Mulvaney Loses Bid for Runoff Election
By Mark Schlueb | Sentinel Staff Writer
Posted March 25, 2005
Ken Mulvaney finally got his day in court, but it wasn't the outcome he wanted: A judge Thursday ruled against the runner-up in last year's Orlando mayor's race, likely dealing a death blow to his yearlong fight to overturn Buddy Dyer's re-election.
The court ruling is a victory for Dyer, though it's not a part of the criminal case that led to his arrest and suspension by Gov. Jeb Bush two weeks ago. Still, lawyers for Dyer and the city said the judge's ruling could help his defense in the criminal case, as well.
" I'm extremely pleased with the result," Dyer said. "As I've said all along, we would work through the process instead of playing the case out in the media -- as my opponent has done -- and be vindicated once the court had a chance to look at the facts. "
Though Circuit Judge Theotis Bronson found Mulvaney's claims of voter fraud to be groundless in dismissing the case, the lawsuit spawned a separate criminal probe that led to indictments for Dyer and three others.
Mulvaney, along with second-place City Council candidate Lawanna Gelzer, sued to have absentee votes cast in the race thrown out.
Mulvaney accused one of Dyer's paid campaign workers, Ezzie Thomas, of mishandling absentee ballots cast by elderly black voters from west Orlando.
Thomas and several associates signed as witnesses to 364 ballots, and Mulvaney filed affidavits and sworn statements from 23 of them alleging misconduct.
But even if all 364 votes were thrown out, Dyer still would have won the election outright. So Mulvaney asked Bronson to discard all 4,758 absentee ballots cast in the race -- even those from voters who had never heard of Ezzie Thomas -- and call a runoff election between him and Dyer.
In his 16-page ruling, Bronson said the small number of questionable ballots, even if proved fraudulent, wouldn't have been enough to change the election's outcome.
" The evidence submitted by plaintiffs shows that, at most, one and one-half percent of the absentee ballots are contested as being tainted," Bronson wrote.
Attorney David King, who represents the city's election canvassing board, said Bronson's decision confirms that Dyer's win in 2004 "was the will of the people. "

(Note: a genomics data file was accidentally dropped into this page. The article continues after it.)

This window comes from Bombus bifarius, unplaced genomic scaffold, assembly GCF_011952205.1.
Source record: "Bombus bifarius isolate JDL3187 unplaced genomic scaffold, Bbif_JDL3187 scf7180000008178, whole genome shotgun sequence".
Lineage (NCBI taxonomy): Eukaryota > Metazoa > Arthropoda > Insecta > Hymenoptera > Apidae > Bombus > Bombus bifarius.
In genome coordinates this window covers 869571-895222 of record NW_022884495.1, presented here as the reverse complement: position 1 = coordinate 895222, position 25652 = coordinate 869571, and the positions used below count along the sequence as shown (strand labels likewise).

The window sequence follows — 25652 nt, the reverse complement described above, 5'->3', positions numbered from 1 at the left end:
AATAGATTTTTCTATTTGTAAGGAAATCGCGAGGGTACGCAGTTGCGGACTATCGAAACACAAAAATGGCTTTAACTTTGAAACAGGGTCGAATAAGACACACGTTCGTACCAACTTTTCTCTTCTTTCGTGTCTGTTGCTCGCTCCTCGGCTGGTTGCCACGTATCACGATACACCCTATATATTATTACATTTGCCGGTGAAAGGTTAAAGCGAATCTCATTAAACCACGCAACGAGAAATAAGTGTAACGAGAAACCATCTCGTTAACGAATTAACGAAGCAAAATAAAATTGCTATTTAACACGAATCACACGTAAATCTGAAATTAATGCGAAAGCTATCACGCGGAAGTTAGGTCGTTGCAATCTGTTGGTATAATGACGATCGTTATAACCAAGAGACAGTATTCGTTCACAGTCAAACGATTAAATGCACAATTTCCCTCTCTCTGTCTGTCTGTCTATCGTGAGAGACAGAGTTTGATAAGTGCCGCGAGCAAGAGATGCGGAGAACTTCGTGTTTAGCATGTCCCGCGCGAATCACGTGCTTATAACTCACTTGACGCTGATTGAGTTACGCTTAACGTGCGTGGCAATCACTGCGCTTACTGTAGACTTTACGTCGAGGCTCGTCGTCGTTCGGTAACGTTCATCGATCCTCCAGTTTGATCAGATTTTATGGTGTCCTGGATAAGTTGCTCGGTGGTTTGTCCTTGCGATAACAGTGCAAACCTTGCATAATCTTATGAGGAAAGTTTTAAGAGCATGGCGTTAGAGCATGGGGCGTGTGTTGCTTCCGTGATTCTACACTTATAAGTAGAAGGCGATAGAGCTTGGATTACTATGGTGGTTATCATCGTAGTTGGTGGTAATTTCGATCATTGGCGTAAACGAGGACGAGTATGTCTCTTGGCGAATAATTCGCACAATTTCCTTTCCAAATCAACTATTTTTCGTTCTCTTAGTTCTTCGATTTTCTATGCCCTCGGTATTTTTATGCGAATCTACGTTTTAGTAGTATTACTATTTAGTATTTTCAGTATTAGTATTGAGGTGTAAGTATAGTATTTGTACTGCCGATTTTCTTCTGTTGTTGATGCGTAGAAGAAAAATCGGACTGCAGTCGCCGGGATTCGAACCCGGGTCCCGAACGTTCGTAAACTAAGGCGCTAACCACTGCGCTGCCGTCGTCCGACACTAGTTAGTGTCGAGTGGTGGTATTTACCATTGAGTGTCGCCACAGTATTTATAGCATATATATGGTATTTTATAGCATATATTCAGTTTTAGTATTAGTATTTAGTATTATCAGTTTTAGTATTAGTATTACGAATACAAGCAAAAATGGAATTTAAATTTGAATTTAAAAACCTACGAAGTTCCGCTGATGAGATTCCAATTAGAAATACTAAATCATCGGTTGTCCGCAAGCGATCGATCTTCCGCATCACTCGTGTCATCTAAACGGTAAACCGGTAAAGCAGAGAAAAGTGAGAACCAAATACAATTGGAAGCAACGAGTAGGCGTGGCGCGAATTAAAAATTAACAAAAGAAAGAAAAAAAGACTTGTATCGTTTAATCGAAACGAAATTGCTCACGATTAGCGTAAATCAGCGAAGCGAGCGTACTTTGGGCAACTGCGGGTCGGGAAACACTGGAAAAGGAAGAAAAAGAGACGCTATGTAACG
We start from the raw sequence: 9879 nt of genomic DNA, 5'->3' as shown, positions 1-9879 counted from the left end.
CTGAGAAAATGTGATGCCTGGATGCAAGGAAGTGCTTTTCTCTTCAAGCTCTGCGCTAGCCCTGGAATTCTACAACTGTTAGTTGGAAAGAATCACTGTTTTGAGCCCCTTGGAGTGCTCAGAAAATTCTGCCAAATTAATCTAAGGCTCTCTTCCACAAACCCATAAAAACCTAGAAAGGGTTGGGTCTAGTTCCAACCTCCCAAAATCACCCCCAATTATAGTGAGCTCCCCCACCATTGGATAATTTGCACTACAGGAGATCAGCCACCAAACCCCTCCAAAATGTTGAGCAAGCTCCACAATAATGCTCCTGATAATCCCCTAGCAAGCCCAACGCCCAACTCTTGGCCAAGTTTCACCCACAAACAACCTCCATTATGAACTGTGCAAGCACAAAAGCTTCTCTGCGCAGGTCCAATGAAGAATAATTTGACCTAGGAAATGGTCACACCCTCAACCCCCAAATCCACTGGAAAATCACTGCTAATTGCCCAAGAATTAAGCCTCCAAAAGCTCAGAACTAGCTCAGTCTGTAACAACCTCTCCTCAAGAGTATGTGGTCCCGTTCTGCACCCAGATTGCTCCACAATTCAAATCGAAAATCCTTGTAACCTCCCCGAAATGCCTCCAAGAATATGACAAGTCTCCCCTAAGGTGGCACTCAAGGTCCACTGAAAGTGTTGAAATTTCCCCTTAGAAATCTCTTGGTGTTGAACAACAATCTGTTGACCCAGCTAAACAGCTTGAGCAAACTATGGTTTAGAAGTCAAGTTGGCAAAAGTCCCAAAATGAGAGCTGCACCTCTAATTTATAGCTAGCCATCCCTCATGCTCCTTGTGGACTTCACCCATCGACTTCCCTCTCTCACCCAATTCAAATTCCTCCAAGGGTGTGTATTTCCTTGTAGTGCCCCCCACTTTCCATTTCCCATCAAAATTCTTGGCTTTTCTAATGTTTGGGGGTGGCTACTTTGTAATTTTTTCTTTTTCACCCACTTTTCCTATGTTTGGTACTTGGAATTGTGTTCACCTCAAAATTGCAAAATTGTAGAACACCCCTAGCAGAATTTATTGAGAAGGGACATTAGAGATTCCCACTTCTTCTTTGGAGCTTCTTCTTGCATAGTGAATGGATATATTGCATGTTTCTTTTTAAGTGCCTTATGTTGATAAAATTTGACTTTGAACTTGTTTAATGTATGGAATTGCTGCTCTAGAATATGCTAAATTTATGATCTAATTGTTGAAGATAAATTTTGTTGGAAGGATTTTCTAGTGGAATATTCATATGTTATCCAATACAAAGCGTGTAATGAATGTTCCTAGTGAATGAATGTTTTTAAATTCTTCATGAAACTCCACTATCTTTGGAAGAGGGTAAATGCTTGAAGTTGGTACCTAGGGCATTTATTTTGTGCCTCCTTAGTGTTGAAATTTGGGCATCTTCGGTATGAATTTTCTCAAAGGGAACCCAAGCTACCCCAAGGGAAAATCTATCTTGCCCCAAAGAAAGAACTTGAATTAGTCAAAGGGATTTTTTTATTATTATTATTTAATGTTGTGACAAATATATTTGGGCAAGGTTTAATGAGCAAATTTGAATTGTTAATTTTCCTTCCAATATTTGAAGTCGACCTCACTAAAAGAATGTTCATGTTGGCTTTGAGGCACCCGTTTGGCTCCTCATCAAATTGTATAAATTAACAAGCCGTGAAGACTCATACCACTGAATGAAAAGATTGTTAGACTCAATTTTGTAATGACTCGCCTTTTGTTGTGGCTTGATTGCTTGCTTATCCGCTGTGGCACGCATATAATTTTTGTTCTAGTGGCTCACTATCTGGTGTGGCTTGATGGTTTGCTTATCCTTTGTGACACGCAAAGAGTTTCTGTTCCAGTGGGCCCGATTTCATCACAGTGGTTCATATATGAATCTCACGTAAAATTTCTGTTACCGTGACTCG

" The judge found there was no fraud that in any way affected the result of the election, " King said.
Bronson had been considering the case since a hearing on March 15. He issued his ruling a few hours after Mulvaney called a news conference and offered to withdraw the lawsuit if Dyer agreed to resign from the mayor's office.
Mulvaney, a downtown business owner who runs a stainless-steel fabrication plant, could not be reached for comment. But he said in a written statement that he was disappointed and has not decided whether to appeal.
Although Mulvaney's effort to overturn the election failed, a criminal complaint brought by his brother, Brian, has forced Dyer -- at least temporarily -- from office.
Brian Mulvaney's complaint to the Florida Department of Law Enforcement mirrored the allegations in his brother's lawsuit.
Two weeks ago, a grand jury indicted Thomas; Dyer; his campaign manager, Patti Sharp; and Circuit Judge Alan Apte, who hired Thomas to work on his 2002 judicial campaign.
The four were not charged with any actual fraud related to the election. Rather, prosecutors say they violated a state law that prohibits paying someone from being paid to collect absentee ballots.
Dyer's lawyers already have filed a motion indicating their intent to challenge the untried absentee ballot law on constitutional grounds.
" We'll be filing motions to dismiss the indictment," attorney Robert Leventhal said Thursday.
Lawyers on Dyer's side said the victory could help his criminal case.
" It means the court has considered a lot of the same evidence in the criminal case and not been convinced by that evidence. I think it's good for Mayor Dyer," said attorney Mark NeJame, who represents City Commissioner Ernest Page in the lawsuit.
Page became acting mayor with Dyer's suspension. The city will hold a special election on May 3 to select a temporary replacement until Dyer's case is resolved.
If Dyer is acquitted, he'll return to office. But a conviction would create a permanent vacancy that would require a second special election.
Among those who have said they will run are former Mayor Bill Frederick, retired police Capt. Sam Ings, perennial candidate Alex Lamour, Orlando Weekly columnist Billy Manes and businessman Edward Lopes.
Shortly after the judge's ruling Thursday, Mulvaney said his name also will be on the May 3 ballot.
" I'm encouraged by the hundreds of calls I've received encouraging me to run, and I'm looking forward to the campaign," Mulvaney said in a written statement.
Source: Orlando Sentinel